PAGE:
New York City Mayor Eric Adams, Deputy Mayor for Operations Meera Joshi, New York City Department of Sanitation (DSNY) Commissioner Jessica Tisch, New York City Department of Parks and Recreation (NYC Parks) Commissioner Sue Donoghue, New York City Department of Environmental Protection (DEP) Commissioner Rohit T. Aggarwala, New York City Department of Transportation (DOT) Commissioner Ydanis Rodriguez, and New York City Department of Health and Mental Hygiene (DOHMH) Commissioner Dr. Ashwin Vasan announced $14.5 million in new funding to create a cleaner city through a major upgrade to cleanliness protocols across the five boroughs. The ‘Get Stuff Clean’ initiative will invest $14.5 million this fiscal year alone to clean more than 1,000 ‘No Man’s Land’ neglected areas around the city, increase litter basket service, expand camera enforcement against illegal dumping, and bring on additional rat exterminators — resulting in faster and more reliable cleaning of every corner of the city.

“From day one of this administration, we have been focused on ‘Getting Stuff Done,’ and, today, we are specifically delivering on the promise to ‘Get Stuff Clean’ for New Yorkers,” said Mayor Adams. “A big part of today’s initiative is cross-agency collaboration that will result in cleaner streets, more jobs, fewer rodents, and improved quality of life for our city’s 8.8 million residents. This $14.5 million investment will help build a cleaner, more welcoming city across all five boroughs and target over 1,000 areas that have long been neglected. New Yorkers are tired of seeing overflowing litter baskets and trash under overpasses, so our administration intends to deliver a more functional and more well-kept city for all.”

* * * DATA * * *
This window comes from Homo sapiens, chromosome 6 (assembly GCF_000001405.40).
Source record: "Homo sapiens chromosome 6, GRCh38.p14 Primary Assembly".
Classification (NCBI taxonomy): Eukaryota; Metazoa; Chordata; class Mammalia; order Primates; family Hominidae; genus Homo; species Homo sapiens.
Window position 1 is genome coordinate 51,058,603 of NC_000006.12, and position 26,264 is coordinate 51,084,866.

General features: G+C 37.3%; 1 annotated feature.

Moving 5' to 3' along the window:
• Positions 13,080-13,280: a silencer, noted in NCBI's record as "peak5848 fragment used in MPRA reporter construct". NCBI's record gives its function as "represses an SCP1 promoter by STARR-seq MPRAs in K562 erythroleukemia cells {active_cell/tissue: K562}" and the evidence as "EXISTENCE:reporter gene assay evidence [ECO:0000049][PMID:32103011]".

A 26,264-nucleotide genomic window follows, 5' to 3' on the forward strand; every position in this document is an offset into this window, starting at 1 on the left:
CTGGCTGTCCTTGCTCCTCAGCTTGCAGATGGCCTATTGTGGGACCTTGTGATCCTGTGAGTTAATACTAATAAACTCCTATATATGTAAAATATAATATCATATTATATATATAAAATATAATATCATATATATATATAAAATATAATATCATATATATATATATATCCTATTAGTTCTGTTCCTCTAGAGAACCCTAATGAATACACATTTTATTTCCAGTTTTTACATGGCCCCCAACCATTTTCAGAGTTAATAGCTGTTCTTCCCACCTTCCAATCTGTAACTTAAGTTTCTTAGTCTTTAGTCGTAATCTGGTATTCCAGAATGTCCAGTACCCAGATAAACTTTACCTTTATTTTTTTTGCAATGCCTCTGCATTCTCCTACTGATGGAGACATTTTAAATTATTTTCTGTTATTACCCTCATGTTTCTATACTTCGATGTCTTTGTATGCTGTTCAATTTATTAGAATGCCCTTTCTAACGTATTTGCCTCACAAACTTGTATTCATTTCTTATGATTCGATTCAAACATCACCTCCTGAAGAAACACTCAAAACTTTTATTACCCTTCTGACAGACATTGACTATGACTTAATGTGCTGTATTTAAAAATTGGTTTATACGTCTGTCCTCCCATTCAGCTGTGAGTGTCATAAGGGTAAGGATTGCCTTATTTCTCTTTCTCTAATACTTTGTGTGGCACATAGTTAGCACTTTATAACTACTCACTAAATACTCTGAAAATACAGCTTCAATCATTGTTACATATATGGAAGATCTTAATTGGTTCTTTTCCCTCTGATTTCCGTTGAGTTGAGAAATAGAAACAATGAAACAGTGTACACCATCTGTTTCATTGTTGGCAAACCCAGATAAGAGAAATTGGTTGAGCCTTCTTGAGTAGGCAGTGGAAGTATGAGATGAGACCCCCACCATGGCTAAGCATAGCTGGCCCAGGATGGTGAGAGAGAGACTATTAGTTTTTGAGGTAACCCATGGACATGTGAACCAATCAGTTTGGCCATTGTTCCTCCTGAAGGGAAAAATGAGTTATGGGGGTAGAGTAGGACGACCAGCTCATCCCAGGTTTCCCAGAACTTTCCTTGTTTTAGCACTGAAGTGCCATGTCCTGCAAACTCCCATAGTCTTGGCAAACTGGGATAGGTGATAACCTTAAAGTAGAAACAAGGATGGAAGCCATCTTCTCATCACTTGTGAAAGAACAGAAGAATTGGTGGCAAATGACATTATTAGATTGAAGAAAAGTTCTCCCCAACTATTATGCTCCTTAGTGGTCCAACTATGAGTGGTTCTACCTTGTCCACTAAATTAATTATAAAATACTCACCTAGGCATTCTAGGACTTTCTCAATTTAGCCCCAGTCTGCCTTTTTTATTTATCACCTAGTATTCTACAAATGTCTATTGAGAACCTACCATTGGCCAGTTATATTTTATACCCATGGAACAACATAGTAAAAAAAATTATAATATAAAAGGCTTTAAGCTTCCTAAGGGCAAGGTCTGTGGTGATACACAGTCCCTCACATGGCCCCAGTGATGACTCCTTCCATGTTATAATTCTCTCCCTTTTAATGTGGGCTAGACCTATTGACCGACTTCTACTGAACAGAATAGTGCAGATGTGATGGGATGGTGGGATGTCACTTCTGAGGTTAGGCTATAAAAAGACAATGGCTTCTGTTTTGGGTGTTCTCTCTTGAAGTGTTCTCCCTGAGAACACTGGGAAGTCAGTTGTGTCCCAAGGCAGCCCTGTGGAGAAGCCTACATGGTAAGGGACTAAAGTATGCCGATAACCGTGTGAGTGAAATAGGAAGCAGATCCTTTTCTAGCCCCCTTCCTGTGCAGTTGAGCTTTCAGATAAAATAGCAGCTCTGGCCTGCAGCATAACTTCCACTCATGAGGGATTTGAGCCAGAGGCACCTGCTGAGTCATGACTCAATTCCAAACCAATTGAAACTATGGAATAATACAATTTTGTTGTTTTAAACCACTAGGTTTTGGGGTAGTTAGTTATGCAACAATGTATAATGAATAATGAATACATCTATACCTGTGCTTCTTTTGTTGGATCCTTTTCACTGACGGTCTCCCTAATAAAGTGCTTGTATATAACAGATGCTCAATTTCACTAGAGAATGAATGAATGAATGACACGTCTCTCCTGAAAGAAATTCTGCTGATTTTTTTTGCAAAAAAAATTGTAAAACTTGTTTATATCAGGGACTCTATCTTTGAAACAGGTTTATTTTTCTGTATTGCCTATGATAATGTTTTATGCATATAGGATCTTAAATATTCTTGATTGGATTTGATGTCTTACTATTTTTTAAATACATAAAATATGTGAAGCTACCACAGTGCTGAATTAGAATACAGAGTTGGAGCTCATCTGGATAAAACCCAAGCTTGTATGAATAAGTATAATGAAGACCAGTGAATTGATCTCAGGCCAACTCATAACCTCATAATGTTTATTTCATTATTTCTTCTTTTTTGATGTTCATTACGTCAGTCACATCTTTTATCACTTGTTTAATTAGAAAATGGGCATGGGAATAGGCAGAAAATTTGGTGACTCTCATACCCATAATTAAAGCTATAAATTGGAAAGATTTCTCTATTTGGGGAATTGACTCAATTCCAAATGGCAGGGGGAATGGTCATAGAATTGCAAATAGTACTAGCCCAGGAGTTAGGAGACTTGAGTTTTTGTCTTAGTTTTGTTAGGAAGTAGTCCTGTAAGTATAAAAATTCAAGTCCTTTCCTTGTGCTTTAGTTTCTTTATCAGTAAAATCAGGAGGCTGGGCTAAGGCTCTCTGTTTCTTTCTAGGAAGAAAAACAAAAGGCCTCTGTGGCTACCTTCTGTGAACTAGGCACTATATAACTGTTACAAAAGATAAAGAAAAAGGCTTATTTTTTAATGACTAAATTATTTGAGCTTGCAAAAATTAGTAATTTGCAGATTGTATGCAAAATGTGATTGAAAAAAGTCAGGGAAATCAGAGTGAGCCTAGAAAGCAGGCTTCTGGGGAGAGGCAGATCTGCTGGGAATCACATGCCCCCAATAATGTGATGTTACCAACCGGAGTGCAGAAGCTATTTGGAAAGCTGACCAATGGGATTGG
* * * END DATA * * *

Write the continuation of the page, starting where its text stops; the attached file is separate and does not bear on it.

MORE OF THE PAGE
‘Get Stuff Clean’ includes the following initiatives and new funding to keep New York City’s streets, parks, and public spaces clean:

  • 200 new DSNY workers will be added to support cleanliness across the five boroughs.  
  • NYC Parks will add new evening shifts for hot spot cleaning and rat mitigation within city parks, made up of 240 NYC Parks’ posts. 
  • $7.1 million for DSNY this fiscal year alone and more than $6.5 million annually thereafter to regularly clean approximately 1,500 ‘No Man’s Land’ areas around the city — areas that past administrations put under the jurisdiction of other city agencies without dedicated cleanliness resources. DSNY will also organize a new unit, the Targeted Neighborhood Taskforce (TNT), to give these areas regularly scheduled cleanings.
  • $4.9 million for DSNY to implement Phase Two of the litter basket servicing plan this year, and resources in upcoming years, to service litter baskets at the entrances of bridges and along the perimeters of city parks. Phase One of the litter basket service plan that went into effect on July 1st is already showing promising results: A 55 percent reduction in litter basket complaints, bringing complaints back in line with pre-pandemic levels. Phase Two covers additional baskets at some of the city’s most highly-trafficked tourist areas.
  • $470,000 this fiscal year and $1.1 million annually thereafter for a DSNY and DOT partnership to take on regular cleanings of highway on- and off-ramps. Like bridges and park edges, highway ramps are often one of the first places seen by visitors to New York City. They must be cleaned thoroughly and regularly, but this DSNY function was defunded at the start of the COVID-19 pandemic, and is now being restored.